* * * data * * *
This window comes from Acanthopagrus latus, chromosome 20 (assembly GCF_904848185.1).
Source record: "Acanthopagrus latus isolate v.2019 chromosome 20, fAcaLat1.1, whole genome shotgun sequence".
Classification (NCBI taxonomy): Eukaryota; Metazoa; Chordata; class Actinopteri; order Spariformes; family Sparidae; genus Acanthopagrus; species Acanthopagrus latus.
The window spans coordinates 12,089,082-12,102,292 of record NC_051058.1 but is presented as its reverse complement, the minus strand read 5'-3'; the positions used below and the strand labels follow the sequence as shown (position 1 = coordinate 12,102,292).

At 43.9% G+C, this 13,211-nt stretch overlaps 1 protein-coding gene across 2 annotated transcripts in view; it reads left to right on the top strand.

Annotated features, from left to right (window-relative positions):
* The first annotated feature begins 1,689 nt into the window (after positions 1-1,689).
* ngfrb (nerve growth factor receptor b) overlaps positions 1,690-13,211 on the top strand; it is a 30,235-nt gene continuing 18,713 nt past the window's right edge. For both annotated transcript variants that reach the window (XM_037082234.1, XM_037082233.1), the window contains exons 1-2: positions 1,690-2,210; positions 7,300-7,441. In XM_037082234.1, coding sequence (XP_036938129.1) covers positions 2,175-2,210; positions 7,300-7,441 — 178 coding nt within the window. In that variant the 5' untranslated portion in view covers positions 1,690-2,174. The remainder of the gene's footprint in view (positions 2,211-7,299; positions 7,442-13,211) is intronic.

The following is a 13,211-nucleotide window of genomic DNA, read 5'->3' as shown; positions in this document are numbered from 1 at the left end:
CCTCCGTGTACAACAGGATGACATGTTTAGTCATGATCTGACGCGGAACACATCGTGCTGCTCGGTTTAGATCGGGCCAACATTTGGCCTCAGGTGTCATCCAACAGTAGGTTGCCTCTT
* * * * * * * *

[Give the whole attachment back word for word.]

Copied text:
This window comes from Acanthopagrus latus, chromosome 20 (assembly GCF_904848185.1).
Source record: "Acanthopagrus latus isolate v.2019 chromosome 20, fAcaLat1.1, whole genome shotgun sequence".
Classification (NCBI taxonomy): Eukaryota; Metazoa; Chordata; class Actinopteri; order Spariformes; family Sparidae; genus Acanthopagrus; species Acanthopagrus latus.
The window spans coordinates 12,089,082-12,102,292 of record NC_051058.1 but is presented as its reverse complement, the minus strand read 5'-3'; the positions used below and the strand labels follow the sequence as shown (position 1 = coordinate 12,102,292).

At 43.9% G+C, this 13,211-nt stretch overlaps 1 protein-coding gene across 2 annotated transcripts in view; it reads left to right on the top strand.

Annotated features, from left to right (window-relative positions):
* The first annotated feature begins 1,689 nt into the window (after positions 1-1,689).
* ngfrb (nerve growth factor receptor b) overlaps positions 1,690-13,211 on the top strand; it is a 30,235-nt gene continuing 18,713 nt past the window's right edge. For both annotated transcript variants that reach the window (XM_037082234.1, XM_037082233.1), the window contains exons 1-2: positions 1,690-2,210; positions 7,300-7,441. In XM_037082234.1, coding sequence (XP_036938129.1) covers positions 2,175-2,210; positions 7,300-7,441 — 178 coding nt within the window. In that variant the 5' untranslated portion in view covers positions 1,690-2,174. The remainder of the gene's footprint in view (positions 2,211-7,299; positions 7,442-13,211) is intronic.

The following is a 13,211-nucleotide window of genomic DNA, read 5'->3' as shown; positions in this document are numbered from 1 at the left end:
CCTCCGTGTACAACAGGATGACATGTTTAGTCATGATCTGACGCGGAACACATCGTGCTGCTCGGTTTAGATCGGGCCAACATTTGGCCTCAGGTGTCATCCAACAGTAGGTTGCCTCTT